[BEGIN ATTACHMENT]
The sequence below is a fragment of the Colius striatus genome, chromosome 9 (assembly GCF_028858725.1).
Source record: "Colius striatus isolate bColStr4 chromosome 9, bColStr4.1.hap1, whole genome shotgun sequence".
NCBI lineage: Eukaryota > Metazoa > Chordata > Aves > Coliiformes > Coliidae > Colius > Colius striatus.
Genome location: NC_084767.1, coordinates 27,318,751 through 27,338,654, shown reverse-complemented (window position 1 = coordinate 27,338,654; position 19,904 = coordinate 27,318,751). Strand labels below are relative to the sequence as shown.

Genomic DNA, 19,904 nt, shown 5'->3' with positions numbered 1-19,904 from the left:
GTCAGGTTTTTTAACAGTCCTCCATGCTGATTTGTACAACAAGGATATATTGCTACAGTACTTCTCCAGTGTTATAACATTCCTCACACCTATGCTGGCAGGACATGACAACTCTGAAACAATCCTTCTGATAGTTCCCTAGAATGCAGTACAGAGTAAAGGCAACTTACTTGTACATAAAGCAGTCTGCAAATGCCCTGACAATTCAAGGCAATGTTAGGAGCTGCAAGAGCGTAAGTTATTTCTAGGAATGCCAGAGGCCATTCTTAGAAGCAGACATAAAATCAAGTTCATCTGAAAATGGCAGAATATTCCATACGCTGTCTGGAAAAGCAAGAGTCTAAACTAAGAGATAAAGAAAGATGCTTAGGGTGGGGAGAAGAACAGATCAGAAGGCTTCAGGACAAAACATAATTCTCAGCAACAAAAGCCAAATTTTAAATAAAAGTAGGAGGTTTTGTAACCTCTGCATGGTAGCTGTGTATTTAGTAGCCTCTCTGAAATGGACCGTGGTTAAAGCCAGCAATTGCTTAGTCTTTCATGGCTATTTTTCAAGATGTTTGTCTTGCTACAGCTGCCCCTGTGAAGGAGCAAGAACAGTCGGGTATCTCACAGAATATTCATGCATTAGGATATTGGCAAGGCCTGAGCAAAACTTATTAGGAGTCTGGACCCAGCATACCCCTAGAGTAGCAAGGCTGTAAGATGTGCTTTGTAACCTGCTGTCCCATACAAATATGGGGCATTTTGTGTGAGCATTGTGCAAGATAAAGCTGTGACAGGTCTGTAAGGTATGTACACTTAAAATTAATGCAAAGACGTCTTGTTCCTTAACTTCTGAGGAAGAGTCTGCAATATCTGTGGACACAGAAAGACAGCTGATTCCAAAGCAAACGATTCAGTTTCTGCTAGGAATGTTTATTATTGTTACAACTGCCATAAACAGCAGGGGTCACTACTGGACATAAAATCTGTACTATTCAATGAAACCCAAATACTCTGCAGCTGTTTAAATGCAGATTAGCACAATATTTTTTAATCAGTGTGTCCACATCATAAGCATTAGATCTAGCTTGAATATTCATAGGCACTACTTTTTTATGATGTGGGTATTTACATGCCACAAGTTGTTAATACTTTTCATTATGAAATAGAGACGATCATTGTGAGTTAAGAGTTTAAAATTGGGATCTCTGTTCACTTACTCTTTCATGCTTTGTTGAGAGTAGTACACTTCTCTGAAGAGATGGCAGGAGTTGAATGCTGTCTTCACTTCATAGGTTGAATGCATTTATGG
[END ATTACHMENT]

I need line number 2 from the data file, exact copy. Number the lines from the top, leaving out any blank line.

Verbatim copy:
Source record: "Colius striatus isolate bColStr4 chromosome 9, bColStr4.1.hap1, whole genome shotgun sequence".